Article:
Outside Solyndra's Fremont, Calif. headquarters. Paul Sakuma/AP
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The Department of Energy was fully aware of the risks in backing Solyndra Inc., a start-up company that pocketed a half-billion dollar DOE loan but never turned a penny in profit before shutting its doors, concludes a former FBI agent hired to examine the company’s books.

The expert’s report, filed this week in Solyndra’s voluminous bankruptcy case in California, could embolden critics who say the government ignored financial red flags in supporting the solar panel maker with President Obama’s maiden green energy loan in 2009.

The $535 million loan, which bankrolled a vast new manufacturing plant in Fremont, Calif., was part of a broad government mission to kick-start the clean energy movement: Solyndra’s unique solar panels would cover commercial rooftops across the country, aiding the environment and boosting the economy.

Yet the company collapsed under a sea of debt and a business plan that, amid dramatic shifts in the global solar market, caused it to sell far fewer panels at far higher costs than envisioned. From 2009-11, it cost Solyndra $3.92 more per watt to make its panels than to sell them, the bankruptcy report shows.

Solyndra filed for bankruptcy Sept.6, 2011. Two days later, it faced a raid by agents from the FBI and the Energy Department inspector general. With those clouds looming, the company’s board hired R. Todd Neilson — the former federal agent and veteran trustee in bankruptcy cases — as chief restructuring officer.

Solyndra’s board wanted a CRO to not only manage its bankruptcy case, but to explore whether the company committed misdeeds on its road to collapse. “In light of the Federal criminal investigation and ongoing Congressional investigation … the Subcommittee agreed that the CRO would act in an independent capacity in determining if any improprieties had occurred with respect to the Debtors’ finances,” Neilson’s report said.

After examining tens of thousands of pages of records, Neilson concluded that Solyndra did not improperly divert funds. “The construction costs were correctly recorded in the accounting records and no material funds were diverted from their original intended use,” he wrote.

All funds drawn from the DOE loan, he found, “were spent in accordance with the relevant loan documents.”

And, Neilson made clear, the DOE was fully informed of Solyndra’s finances when it initially backed the company in 2009 — and restructured its loan in 2011, seven months before the bankruptcy and raid.

“The CRO has reviewed the vast level of communications and the underlying records between the DOE and Solyndra,” he wrote. “It is the opinion of the CRO that the DOE had sufficient information to understand the risks and challenges associated with the guarantee obtained from DOE and make an informed decision as to the ongoing financial condition of Solyndra throughout the loan guarantee time frame.”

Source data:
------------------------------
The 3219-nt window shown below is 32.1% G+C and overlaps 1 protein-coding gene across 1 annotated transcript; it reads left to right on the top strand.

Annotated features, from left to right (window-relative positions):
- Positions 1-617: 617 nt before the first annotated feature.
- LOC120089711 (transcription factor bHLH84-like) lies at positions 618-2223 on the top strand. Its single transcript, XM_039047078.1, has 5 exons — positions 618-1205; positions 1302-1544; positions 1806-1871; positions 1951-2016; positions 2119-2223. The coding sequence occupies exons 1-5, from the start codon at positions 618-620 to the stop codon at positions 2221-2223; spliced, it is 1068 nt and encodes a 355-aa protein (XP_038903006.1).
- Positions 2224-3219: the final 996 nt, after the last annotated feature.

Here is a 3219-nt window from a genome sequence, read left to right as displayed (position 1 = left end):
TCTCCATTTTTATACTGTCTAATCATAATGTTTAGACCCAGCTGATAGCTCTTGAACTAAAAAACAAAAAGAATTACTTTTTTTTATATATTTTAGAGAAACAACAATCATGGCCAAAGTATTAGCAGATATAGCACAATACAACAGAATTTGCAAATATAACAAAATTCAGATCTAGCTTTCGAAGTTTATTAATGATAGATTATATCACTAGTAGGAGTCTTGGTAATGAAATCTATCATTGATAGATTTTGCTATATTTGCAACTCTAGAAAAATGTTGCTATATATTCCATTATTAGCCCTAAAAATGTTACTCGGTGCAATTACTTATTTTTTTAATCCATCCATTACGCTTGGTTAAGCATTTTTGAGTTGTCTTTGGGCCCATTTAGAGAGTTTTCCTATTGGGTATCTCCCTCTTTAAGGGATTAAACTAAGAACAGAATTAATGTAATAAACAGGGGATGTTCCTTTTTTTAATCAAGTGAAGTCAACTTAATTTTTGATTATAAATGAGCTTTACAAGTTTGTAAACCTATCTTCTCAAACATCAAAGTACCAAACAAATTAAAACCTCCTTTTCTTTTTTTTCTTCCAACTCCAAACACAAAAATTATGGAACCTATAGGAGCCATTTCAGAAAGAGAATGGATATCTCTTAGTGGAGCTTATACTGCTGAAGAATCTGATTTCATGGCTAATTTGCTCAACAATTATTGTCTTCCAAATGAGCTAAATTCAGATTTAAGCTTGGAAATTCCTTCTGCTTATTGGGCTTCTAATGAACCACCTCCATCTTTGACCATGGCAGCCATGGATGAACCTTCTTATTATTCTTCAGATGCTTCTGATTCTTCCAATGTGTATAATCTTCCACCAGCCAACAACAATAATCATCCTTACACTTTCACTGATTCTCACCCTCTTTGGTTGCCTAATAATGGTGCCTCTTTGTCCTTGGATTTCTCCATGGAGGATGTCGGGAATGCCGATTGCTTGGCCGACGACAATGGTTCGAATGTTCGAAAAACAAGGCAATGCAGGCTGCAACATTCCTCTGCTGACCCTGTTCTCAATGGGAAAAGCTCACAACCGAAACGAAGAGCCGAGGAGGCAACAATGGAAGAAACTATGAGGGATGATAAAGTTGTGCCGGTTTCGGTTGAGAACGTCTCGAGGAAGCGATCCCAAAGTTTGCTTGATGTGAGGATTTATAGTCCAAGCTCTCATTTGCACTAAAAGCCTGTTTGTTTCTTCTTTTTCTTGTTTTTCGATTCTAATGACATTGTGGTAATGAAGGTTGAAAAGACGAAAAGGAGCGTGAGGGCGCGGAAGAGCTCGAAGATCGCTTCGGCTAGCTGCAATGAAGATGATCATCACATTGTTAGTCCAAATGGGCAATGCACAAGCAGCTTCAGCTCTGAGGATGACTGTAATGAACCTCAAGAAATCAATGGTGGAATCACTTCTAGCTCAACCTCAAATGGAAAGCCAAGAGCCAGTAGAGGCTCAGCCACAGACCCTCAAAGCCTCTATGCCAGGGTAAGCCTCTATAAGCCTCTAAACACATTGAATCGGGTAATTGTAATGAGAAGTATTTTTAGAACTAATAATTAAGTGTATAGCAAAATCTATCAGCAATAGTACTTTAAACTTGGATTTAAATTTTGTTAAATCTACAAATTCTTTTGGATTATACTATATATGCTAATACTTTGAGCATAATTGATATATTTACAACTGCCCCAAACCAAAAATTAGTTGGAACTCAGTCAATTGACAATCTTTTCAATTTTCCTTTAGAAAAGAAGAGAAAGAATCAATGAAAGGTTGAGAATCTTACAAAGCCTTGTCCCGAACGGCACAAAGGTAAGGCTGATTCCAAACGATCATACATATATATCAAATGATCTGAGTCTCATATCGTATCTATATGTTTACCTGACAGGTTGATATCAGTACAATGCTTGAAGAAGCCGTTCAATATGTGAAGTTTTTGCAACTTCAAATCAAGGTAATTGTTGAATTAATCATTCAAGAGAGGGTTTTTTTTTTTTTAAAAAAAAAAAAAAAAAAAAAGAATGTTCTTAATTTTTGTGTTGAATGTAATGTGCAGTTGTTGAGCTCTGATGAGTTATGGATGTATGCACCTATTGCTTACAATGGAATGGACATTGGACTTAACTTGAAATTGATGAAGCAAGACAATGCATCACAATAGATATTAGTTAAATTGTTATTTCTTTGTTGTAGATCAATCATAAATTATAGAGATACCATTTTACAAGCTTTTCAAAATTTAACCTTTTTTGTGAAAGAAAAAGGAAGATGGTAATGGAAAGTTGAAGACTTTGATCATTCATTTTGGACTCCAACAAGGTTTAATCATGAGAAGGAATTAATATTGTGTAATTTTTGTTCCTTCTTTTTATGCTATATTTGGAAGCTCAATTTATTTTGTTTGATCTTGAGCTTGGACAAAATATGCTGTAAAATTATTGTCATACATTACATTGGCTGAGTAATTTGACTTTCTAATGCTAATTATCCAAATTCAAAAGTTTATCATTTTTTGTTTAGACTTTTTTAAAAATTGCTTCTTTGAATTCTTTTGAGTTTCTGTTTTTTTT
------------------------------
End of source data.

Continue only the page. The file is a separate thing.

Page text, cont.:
In fact, records show, the Energy Department supported the Solyndra financing in the early days of the Obama administration in the face of criticism from officials within several wings of government — the Office of Management and Budget, the U.S. Treasury and DOE. “This deal is NOT ready for prime time,” one OMB employee wrote March 10, 2009, government emails show. Ten days later, energy officials announced Solyndra was in line to be the first company to secure a green energy loan guarantee.

And, the Center for Public Integrity and ABC News reported last year, Energy Secretary Steven Chu announced that conditional commitment to back Solyndra before completed marketing and legal reviews were in hand.

An Energy Department spokesman did not respond Thursday to requests for comment about the new bankruptcy report.

In the past, DOE officials have said they support risky — but potentially game-changing — technologies. Sometimes, they say, innovative projects fail. They have also defended the Solyndra loan, saying all due diligence was in hand when the financing closed and that veteran private investors also heavily backed the company.

The Energy Department, Neilson found, was equipped with all the information it needed to “make an informed decision as to the ongoing financial condition of Solyndra.”

A weekly report filed with the Energy Department last year, for instance, detailed the company’s falling fortunes. “By August 20, 2011, the reported cash balance was just $5.0 million and sales for the same seven week period were only $5.3 million, $13.8 million below the February 2011 forecast for the same seven week period,” Neilson wrote. “By July 2, 2011, a little more than a month prior to the bankruptcy filing, Solyndra had reported losses totaling almost $1.1 billion.”

Neilson’s report was built from a review of records and informal interviews with Solyndra employees. He sought interviews with former company CEOs Dr. Chris Gronet and Brian Harrison. “Both Gronet and Harrison declined, through their legal counsel, to speak directly to the CRO.”

While his report found no wrongdoing by Solyndra, the criminal investigation continues.

Julie Sohn, a spokeswoman with the FBI in San Francisco, said Thursday that “since it’s an ongoing investigation,” she could not comment.

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